- It bears or contains any artificial flavoring, artificial coloring, or chemical preservatives, unless the label states that fact
Under Ohio Revised Code Section 3715.59, food is considered adulterated if any of the following apply to the food product:
- It bears or contains any poisonous or deleterious substance that may render it injurious to health
- It bears or contains any added poisonous or added deleterious substance that is unsafe
- It consists in whole or in part of a diseased, contaminated, filthy, putrid, or decomposed substance, or if it is otherwise unfit for food
- It has been produced, processed, prepared, packed, or held under unsanitary conditions where it may have become contaminated with filth, or where it may have been rendered diseased, unwholesome, or injurious to health
- It is the product of a diseased animal or an animal that has died otherwise than by slaughter, or an animal that has been fed upon the uncooked offal from a slaughterhouse
- Its container is composed, in whole or in part, of any poisonous or deleterious substance that may render the contents injurious to health
- Any valuable constituent has been, in whole or in part, omitted or abstracted from the food
- Any substance has been substituted wholly or in part for the food
- Damage or inferiority has been concealed in any manner
- Any substance has been added to, mixed, or packed with the food to increase its bulk or weight, reduce its quality or strength, or make it appear better or of greater value than it is
- It is confectionery and it bears or contains any alcohol or nonnutritive article or substance other than harmless coloring, harmless flavoring, harmless resinous glaze not in excess of four-tenths of one per cent, harmless natural wax not in excess of four-tenths of one per cent, harmless natural gum, or pectin, except this does not apply to any confectionery by reason of its containing less than one-half of one per cent by volume of alcohol derived solely from the use of flavoring extracts, or to any chewing gum by reason of its containing harmless nonnutritive masticatory substances
- It bears or contains a coal-tar color other than one from a batch certified under authority of the Federal Food, Drug and Cosmetic Act
- It has been processed or produced in violation of the cottage food rules
When are home-based food products subject to sampling?
Food sampling is usually conducted either randomly or under specific circumstances.
You likely won’t even know if your food product has been randomly sampled, unless the food product comes back from testing with an issue. The Director, or someone the Director authorizes, will purchase home-based food products that have been placed in the marketplace. The most common scenario for when your home-based food product could be subject to random food sampling is if you sell it to a retail food establishment or food service operation, such as a restaurant or grocery store. According to the Ohio Department of Agriculture, random sampling does not usually occur at farmer’s markets. Random food sampling also does not usually occur when you are selling your food product directly to the customer from your home, where the product is produced.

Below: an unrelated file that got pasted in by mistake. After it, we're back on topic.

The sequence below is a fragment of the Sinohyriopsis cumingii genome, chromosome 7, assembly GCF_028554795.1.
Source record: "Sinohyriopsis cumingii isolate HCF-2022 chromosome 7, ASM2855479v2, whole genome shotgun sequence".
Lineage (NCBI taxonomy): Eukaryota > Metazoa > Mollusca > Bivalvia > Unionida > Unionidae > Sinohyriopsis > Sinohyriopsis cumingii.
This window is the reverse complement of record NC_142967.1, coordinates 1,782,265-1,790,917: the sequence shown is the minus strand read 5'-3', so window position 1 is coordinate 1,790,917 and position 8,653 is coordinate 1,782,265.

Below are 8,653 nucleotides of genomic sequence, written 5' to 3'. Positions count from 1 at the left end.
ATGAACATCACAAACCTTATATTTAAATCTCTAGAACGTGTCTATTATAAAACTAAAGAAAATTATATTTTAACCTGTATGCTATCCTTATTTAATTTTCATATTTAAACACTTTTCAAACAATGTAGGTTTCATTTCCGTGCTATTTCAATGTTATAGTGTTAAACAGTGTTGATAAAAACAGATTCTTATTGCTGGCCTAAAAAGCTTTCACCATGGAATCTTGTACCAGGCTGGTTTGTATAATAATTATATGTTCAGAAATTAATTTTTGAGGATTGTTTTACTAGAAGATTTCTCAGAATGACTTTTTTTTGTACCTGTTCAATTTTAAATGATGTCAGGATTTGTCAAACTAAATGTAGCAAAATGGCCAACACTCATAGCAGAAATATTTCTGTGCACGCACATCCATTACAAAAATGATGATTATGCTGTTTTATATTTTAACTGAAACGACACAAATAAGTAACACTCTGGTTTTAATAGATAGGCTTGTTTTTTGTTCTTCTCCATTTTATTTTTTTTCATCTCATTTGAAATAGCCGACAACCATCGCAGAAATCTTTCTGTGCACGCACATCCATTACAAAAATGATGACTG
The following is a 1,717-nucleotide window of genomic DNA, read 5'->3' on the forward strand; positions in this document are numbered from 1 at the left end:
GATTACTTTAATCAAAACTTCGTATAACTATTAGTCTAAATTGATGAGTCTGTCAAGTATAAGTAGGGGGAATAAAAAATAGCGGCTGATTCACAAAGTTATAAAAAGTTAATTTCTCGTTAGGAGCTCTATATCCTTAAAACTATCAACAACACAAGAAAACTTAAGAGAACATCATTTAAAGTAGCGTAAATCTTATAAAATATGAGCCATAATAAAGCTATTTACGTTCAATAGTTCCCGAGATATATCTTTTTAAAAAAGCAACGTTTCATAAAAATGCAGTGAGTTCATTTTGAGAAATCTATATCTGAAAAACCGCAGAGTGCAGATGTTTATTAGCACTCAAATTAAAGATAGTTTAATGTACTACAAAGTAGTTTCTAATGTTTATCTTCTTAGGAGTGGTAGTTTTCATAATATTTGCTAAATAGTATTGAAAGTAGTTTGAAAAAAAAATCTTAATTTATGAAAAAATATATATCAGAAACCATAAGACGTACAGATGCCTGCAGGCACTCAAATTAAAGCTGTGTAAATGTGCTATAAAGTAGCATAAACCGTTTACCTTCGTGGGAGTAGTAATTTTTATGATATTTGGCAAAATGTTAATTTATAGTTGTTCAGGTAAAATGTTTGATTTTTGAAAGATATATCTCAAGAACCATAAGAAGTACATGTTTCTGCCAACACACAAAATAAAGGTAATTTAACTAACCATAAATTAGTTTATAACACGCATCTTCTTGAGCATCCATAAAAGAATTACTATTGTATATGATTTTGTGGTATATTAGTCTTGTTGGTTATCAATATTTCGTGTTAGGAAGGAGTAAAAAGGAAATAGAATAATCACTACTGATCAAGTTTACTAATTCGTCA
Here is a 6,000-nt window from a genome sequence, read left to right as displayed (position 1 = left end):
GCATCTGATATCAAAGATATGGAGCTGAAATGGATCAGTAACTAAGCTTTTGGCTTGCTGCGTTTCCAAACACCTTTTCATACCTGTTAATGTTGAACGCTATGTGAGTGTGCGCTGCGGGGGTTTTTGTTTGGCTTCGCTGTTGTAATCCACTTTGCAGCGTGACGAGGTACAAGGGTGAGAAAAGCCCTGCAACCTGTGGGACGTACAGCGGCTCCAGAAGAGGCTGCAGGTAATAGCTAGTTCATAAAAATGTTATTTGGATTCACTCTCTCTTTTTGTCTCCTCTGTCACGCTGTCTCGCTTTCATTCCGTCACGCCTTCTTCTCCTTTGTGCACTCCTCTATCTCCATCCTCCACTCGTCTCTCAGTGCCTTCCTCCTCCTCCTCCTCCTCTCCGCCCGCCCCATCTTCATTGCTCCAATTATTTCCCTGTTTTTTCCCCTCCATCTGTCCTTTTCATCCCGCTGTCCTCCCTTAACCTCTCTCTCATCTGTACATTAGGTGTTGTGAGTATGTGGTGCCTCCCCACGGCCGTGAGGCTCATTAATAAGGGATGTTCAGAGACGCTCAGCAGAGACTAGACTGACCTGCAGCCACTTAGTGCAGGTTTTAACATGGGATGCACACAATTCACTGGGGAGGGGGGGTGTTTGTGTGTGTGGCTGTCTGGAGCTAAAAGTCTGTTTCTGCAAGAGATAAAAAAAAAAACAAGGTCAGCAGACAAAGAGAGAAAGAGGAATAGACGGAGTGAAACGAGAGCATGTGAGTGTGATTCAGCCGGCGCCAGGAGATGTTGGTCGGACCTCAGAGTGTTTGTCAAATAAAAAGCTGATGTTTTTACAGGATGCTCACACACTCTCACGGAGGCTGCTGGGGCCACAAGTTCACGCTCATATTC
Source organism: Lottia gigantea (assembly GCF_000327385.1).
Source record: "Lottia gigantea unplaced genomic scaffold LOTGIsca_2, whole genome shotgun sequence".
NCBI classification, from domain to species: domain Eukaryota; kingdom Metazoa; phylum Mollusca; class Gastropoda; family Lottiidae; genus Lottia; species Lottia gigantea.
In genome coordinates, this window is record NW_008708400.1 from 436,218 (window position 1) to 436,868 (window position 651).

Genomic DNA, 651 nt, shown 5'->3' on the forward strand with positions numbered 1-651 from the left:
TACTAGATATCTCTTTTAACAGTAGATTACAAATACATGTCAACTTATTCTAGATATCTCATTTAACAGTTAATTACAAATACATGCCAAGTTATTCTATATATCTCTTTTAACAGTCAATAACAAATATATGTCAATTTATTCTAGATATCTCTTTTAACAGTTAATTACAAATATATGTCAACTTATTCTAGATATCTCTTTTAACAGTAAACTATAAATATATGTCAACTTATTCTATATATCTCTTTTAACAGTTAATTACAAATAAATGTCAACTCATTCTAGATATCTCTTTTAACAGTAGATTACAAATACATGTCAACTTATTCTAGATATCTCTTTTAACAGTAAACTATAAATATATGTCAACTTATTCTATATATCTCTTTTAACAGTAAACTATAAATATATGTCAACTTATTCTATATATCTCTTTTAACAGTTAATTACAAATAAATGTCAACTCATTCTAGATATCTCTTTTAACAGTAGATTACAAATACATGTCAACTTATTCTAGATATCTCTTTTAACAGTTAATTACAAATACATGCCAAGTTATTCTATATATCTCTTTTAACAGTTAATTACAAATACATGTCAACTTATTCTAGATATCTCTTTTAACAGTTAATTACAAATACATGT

Under Ohio Revised Code Section 3715.02(B), home-based food products are specifically subject to food sampling when:
- A food, food additive, or food packaging material is the subject of a consumer complaint;
- A consumer requests the sampling after a physician has isolated an organism from the consumer as the physician’s patient;
- A food, food additive, or food packaging material is suspected of having caused an illness;
- A food, food additive, or food packaging material is suspected of being adulterated or misbranded;
- A food, food additive, or food packaging material is subject to verification of food labeling and standards of identity; and
- At any other time the director considers a sample analysis necessary.
What happens if there was an issue with your food product?
If your food product has been subject to food sampling and an issue is found with your product, then you will be contacted by ODA. They will make you aware of what the issue was, such as your product tested positive for a pathogen like E.coli or maybe you forgot to list an ingredient that was found in your product. ODA will then likely inspect your home kitchen. If a pathogen was found, the inspection will likely be focused on figuring out how the problem occurred and how you can remedy it. If your food product is in the marketplace, then a recall may need to be issued.
Home-produced food products typically are not a common source of consumer complaints. But just because there are not as many complaints associated with these types of food products doesn’t mean you should be lax in the way you prepare your food products. Preparing safe food products for your customers is essential. Food sampling is a way ODA helps to ensure your business is doing just that.